At 78, William Edward Chambers cherishes his connection to the neighborhood and its residents

Making the rounds with Pigtown's mayor

Maryland Journal


Most people from Pigtown have at least one nickname, some have two or three. There's Peanut and Little Bits; Peaches, Teeny and Dogman.

Then there's William Edward Chambers. He's known as Bus, Mr. Bus, Shad, Shadbo and Sheriff, but when he slowly walks down the street whistling church hymns, many people who call out to him address him simply as the mayor. The mayor of Pigtown.

Chambers knows the seven blocks he calls "my Pigtown" like he knows every note in those hymns. He knows the men on the corner, the tales, the tragedies, the two-story rowhouses, the alleyways, the clotheslines, the flowerpots, the trees and the shady front porches, from South Carey to Bush Street and from Washington Boulevard to Cleveland Street.

If affection could make you king, then Chambers has undoubtedly earned his title, and just about anyone who lives in one of the 173 homes in this resilient little patch of the city will tell you that.

"Mr. Bus, he loves Pigtown," says neighbor Katherine Turner one warm and cloudy morning. She had come out in her house dress when she heard Chambers whistling and ushered him through her back gate and into her spotless kitchen.

"He stays on top of things and if you got a problem, you go to the mayor and he'll straighten it out," Turner says. "Ain't nobody gonna take his place."

Almost completely white-haired at 78, Chambers is unmistakable as he ambles through his domain in a baseball cap - usually a blue one with gold lettering from the American Legion - raising his hand high in greeting and occasionally stooping to pick up garbage. When he hoots or lets out one of his slow chuckles, the cluster of creases around his eyes deepen and he reveals a swath of even, white teeth. He punctuates many of his sentences with a drawn-out mmmhmmm.

Chambers has long been a force in Pigtown, joining myriad community groups and helping to keep the neighborhood clean. "When people throw trash in the street, I'll be raising hell," he says.

He sweeps the streets most mornings - it used to be every day - and for his service, a "big wheel" from the school district presented him with a certificate in 1997. That's when he was dubbed the mayor, and the nickname stuck.

Chambers' family has lived in Pigtown since at least 1879, when his maternal grandmother was born there, and with a little handiwork he can connect to most of his neighbors through his family tree. Other than one 90-year-old, he figures he is Pigtown's oldest resident.

His father, Papa Goose, who died at 100 in 2002, was a longshoreman. He also had a coal, wood and ice business and a small store on Bayard Street where he sold milk, bread, candy and the meanest snowballs in the city.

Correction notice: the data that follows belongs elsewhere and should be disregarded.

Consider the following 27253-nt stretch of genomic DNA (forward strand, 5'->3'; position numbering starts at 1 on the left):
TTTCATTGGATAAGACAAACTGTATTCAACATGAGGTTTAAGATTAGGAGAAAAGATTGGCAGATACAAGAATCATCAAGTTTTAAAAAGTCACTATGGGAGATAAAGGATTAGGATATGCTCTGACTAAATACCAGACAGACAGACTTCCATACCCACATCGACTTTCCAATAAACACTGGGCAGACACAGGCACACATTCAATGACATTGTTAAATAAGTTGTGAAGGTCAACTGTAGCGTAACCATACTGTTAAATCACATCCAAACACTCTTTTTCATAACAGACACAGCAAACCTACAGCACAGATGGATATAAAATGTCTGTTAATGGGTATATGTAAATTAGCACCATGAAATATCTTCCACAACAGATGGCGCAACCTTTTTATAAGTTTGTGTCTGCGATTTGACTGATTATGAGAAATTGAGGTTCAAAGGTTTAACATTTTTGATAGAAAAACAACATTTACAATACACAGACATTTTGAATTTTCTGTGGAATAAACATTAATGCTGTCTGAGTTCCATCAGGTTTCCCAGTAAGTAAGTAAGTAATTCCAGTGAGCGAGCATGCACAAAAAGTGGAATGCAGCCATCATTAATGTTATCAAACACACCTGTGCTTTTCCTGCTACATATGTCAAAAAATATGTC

Chambers is walking while he's reminiscing, waving, calling out "Hey, baby" to the women and lifting a crooked arm at the passing cars.

"The kids know me, the drug dealers know me, the police. Everybody knows me," he says.

He has a story or two or three about everyone he sees. This one used to sing in the church choir until she got throat cancer, that one is a teacher, someone else bought her house for $149,000.

He points out the Wayman's AME - the stone church where he sings in the choir and serves as the chairman of the board of trustees - and the mural that rises over the horseshoe pit. On a hot summer day, as many as 30 men will gather there to barbecue and hold tournaments, he says.

It's quiet as Chambers makes his way down a concrete alleyway, past clothes hanging out to dry, a creeping cat and a row of slender, tidy backyards.

There, under sparkling chandeliers dangling like bats from a tree, is what Chambers calls the Clubhouse.

His friend Harold Harrod, a garbage collector, has always salvaged old furniture and other knickknacks city dwellers have left at the curb. About 10 years ago, Harrod's wife told him she couldn't stand it any longer. So Harrod hauled his chipped, rickety treasures to this half-hidden lot and created a gathering spot where the old-timers - men only - could drink beers and talk about old-timer things.

There are carpet fragments Harrod constantly sweeps and replaces when they get dirty, as well as chairs, clocks, lamps, a gold-trimmed phone, a coffee pot, a monkey figurine and another of an eagle. An American flag is draped around a tree; a giant television stares back blankly.

"This stays out here," Chambers says. "And nobody touches it."

The tour resumes and his conversation floats back and forth through time. He occasionally halts wispy descriptions of a ball field or an old factory to explain that the places are decades-old.

"I be talking to people like they know what I'm talking about," he says, chuckling.

Then he has moved on again, to the trolley cars, the cobblestones, the workmen climbing ladders to light the street lamps and the sweet scent of Sunday mornings.

"Everyone knew you were in Pigtown, because you smelled homemade rolls being baked and everyone's radio was on Wings Over Jordan," a gospel show, he says.

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